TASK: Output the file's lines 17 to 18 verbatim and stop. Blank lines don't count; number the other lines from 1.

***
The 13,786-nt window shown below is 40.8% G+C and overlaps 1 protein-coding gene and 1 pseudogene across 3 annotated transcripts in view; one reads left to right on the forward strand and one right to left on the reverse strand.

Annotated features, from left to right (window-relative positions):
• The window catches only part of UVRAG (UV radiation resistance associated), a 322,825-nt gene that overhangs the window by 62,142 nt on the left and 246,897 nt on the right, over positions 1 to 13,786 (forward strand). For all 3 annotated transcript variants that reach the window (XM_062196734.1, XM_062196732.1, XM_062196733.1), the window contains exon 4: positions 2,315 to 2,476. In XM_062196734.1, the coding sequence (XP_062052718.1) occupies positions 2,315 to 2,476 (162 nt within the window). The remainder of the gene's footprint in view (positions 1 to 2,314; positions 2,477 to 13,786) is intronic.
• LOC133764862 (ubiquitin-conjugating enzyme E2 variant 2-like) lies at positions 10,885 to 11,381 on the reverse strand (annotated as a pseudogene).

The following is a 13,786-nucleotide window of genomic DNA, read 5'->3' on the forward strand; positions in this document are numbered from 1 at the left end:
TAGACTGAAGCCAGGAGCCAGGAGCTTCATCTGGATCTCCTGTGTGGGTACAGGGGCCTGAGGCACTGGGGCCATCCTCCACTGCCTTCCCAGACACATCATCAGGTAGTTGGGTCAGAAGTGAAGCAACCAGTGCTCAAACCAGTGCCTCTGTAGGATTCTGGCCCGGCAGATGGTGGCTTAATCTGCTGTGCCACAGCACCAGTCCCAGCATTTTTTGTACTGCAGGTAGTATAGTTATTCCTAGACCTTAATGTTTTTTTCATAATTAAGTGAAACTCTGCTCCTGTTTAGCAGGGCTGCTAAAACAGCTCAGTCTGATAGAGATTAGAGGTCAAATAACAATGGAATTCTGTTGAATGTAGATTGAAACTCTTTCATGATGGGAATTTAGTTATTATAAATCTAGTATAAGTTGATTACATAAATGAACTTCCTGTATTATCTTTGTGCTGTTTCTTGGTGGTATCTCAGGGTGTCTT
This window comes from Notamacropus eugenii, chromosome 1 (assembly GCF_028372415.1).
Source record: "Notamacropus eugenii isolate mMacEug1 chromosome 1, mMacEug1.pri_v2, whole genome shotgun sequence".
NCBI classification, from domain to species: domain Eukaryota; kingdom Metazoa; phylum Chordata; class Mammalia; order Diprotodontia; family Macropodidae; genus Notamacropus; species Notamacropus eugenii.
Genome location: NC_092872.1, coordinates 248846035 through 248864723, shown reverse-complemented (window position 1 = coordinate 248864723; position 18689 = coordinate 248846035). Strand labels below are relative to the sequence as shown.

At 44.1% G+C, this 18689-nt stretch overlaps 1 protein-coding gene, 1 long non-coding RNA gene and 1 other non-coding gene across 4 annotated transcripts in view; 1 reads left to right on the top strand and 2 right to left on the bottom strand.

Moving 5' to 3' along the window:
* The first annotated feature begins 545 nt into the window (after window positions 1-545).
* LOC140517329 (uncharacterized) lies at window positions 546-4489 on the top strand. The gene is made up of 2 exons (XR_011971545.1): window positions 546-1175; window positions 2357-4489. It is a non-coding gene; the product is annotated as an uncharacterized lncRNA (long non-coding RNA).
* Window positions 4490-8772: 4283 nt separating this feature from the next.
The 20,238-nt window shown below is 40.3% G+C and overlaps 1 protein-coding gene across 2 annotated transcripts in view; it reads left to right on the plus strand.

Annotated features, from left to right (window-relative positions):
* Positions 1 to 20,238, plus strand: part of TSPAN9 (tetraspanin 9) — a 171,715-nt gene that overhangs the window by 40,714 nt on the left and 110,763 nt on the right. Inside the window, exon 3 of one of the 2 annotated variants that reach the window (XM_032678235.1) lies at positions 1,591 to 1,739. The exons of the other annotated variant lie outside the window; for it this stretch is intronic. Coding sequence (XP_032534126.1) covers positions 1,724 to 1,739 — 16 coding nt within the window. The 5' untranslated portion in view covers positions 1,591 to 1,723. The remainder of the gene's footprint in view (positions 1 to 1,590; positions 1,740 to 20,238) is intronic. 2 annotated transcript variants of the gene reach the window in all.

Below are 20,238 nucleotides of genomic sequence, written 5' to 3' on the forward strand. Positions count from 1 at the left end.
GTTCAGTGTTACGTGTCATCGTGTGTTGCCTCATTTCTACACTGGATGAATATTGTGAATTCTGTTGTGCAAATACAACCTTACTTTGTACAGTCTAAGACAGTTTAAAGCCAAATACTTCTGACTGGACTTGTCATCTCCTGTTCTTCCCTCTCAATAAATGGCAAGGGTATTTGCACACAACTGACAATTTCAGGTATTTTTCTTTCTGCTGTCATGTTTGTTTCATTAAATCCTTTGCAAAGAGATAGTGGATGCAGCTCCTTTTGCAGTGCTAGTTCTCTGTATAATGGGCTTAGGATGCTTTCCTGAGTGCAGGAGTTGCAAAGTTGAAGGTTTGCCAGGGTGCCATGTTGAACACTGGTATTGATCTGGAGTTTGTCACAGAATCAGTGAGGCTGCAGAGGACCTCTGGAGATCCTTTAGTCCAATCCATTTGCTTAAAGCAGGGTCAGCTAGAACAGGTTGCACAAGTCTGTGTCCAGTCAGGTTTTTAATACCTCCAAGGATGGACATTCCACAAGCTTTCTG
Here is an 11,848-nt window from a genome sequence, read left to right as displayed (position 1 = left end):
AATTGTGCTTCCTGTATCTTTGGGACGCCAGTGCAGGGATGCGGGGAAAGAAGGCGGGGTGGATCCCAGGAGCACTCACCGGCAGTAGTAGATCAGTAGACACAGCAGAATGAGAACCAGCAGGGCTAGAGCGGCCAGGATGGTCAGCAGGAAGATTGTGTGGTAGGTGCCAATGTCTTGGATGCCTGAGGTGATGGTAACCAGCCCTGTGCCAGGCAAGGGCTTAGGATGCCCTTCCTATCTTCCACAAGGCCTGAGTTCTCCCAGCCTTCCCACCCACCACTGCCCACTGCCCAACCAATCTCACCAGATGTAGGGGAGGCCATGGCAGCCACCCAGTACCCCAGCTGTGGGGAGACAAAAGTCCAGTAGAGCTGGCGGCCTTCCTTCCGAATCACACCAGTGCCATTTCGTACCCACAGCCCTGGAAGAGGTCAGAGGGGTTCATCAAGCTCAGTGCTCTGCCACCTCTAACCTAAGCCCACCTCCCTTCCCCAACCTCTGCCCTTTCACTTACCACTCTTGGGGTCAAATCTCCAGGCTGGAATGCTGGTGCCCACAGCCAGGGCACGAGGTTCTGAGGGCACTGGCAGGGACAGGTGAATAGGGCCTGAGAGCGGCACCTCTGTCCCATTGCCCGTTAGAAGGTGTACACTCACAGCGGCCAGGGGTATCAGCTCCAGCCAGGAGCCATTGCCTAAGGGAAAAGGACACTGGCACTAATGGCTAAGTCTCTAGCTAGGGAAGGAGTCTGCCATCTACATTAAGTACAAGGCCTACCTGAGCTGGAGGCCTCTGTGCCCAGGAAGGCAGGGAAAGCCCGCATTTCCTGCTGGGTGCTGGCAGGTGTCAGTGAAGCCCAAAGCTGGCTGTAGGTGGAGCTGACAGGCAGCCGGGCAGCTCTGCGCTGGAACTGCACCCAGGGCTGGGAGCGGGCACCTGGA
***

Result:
Annotated features, from left to right (window-relative positions):
* Positions 1 to 20,238, plus strand: part of TSPAN9 (tetraspanin 9) — a 171,715-nt gene that overhangs the window by 40,714 nt on the left and 110,763 nt on the right. Inside the window, exon 3 of one of the 2 annotated variants that reach the window (XM_032678235.1) lies at positions 1,591 to 1,739. The exons of the other annotated variant lie outside the window; for it this stretch is intronic. Coding sequence (XP_032534126.1) covers positions 1,724 to 1,739 — 16 coding nt within the window. The 5' untranslated portion in view covers positions 1,591 to 1,723. The remainder of the gene's footprint in view (positions 1 to 1,590; positions 1,740 to 20,238) is intronic. 2 annotated transcript variants of the gene reach the window in all.